(i) In general The term "period of nonqualified use" means any period (other than the portion of any period preceding January 1, 2009) during which the property is not used as the principal residence of the taxpayer or the taxpayer's spouse or former spouse.

 

(ii) Exceptions The term "period of nonqualified use" does not include-

 

(I) any portion of the 5-year period described in subsection (a) which is after the last date that such property is used as the principal residence of the taxpayer or the taxpayer's spouse,

 

(II) any period (not to exceed an aggregate period of 10 years) during which the taxpayer or the taxpayer's spouse is serving on qualified official extended duty (as defined in subsection (d)(9)(C)) described in clause (i), (ii), or (iii) of subsection (d)(9)(A), and

 

(III) any other period of temporary absence (not to exceed an aggregate period of 2 years) due to change of employment, health conditions, or such other unforeseen circumstances as may be specified by the Secretary.

 

 

 

....

 

 

 

 

(c) Exclusion for taxpayers failing to meet certain requirements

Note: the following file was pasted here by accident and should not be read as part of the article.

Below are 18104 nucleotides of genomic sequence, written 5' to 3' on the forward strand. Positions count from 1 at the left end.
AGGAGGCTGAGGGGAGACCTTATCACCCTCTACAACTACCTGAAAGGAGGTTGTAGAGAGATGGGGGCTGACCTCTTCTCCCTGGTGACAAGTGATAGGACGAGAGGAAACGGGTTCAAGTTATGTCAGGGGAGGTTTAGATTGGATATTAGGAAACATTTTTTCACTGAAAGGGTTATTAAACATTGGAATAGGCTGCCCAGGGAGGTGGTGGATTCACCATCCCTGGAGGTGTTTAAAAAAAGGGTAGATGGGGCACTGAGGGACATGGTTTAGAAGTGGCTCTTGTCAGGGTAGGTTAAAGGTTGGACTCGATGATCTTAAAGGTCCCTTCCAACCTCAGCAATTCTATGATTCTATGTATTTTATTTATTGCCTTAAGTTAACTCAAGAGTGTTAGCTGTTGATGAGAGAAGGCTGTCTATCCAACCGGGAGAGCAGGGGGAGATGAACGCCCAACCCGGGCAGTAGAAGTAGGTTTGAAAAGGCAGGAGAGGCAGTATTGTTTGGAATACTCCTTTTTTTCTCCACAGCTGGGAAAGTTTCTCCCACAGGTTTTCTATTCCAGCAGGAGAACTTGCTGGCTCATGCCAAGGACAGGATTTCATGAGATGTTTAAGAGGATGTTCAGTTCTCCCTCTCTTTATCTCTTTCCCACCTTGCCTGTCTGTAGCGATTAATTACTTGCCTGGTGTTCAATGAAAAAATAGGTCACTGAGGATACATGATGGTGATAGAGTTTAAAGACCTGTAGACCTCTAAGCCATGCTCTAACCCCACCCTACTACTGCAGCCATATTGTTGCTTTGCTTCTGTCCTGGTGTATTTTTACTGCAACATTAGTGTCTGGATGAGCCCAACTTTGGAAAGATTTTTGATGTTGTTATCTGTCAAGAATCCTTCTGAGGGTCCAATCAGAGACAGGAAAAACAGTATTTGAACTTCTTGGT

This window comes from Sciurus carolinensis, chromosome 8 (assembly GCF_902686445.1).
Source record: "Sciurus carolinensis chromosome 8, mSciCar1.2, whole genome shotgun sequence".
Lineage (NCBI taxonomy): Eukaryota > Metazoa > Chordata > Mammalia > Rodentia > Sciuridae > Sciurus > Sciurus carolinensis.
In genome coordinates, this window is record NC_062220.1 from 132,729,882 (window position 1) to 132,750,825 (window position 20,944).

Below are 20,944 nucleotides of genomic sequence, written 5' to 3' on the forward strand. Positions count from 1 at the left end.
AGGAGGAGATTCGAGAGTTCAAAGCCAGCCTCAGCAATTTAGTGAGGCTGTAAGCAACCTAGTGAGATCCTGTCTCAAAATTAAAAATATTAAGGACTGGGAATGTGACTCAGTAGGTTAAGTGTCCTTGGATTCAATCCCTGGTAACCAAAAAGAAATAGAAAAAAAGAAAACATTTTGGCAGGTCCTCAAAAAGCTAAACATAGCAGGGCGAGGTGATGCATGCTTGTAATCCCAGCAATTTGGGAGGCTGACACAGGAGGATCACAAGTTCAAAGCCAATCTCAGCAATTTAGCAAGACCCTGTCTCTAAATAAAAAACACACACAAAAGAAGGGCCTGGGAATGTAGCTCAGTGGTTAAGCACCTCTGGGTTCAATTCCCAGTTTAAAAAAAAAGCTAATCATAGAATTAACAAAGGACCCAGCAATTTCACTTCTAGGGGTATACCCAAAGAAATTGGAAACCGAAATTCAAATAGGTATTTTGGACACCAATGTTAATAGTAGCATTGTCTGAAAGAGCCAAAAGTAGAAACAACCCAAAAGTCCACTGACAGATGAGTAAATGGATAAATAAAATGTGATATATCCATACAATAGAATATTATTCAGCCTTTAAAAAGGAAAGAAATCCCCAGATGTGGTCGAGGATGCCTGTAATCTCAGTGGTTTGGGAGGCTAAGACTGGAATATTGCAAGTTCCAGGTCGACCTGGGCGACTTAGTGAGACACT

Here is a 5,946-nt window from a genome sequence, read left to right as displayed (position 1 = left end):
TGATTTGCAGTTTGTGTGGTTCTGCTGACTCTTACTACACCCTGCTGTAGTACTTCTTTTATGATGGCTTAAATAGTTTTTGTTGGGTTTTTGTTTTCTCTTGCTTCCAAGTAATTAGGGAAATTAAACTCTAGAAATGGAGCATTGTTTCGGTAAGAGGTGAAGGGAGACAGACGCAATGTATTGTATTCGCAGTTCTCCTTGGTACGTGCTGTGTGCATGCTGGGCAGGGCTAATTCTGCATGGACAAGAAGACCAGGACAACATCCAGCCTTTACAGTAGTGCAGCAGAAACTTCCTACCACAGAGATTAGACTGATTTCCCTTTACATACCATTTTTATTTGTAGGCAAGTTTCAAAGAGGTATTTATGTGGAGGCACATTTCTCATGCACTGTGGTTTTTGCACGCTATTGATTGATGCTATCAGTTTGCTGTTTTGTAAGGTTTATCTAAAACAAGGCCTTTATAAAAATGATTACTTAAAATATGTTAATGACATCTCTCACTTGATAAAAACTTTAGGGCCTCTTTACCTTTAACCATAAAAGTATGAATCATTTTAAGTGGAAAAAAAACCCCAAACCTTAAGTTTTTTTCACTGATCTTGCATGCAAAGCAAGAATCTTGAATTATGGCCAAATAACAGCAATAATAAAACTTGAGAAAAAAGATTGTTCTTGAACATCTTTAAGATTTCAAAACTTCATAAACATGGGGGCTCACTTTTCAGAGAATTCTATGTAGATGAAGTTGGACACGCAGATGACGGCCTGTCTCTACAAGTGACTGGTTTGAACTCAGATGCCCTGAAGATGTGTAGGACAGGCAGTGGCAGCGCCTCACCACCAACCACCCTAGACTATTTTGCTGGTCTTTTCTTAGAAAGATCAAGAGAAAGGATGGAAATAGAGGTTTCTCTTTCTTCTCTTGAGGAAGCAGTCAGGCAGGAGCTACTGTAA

(1) In general

In the case of a sale or exchange to which this subsection applies, the ownership and use requirements of subsection (a), and subsection (b)(3), shall not apply; but the dollar limitation under paragraph (1) or (2) of subsection (b), whichever is applicable, shall be equal to-

 

(A) the amount which bears the same ratio to such limitation (determined without regard to this paragraph) as

 

(B)

(i) the shorter of-

(I) the aggregate periods, during the 5-year period ending on the date of such sale or exchange, such property has been owned and used by the taxpayer as the taxpayer's principal residence; or

(II) the period after the date of the most recent prior sale or exchange by the taxpayer to which subsection (a) applied and before the date of such sale or exchange, bears to

 

(ii) 2 years.

 

(2) Sales and exchanges to which subsection applies

This subsection shall apply to any sale or exchange if-

 

(A) subsection (a) would not (but for this subsection) apply to such sale or exchange by reason of-

(i) a failure to meet the ownership and use requirements of subsection (a), or

(ii) subsection (b)(3), and

 

(B) such sale or exchange is by reason of a change in place of employment, health, or, to the extent provided in regulations, unforeseen circumstances.

BK-CPA, Certified Public Accountant (CPA)
Category: Tax
Satisfied Customers: 793
Experience: Owner of a CPA firm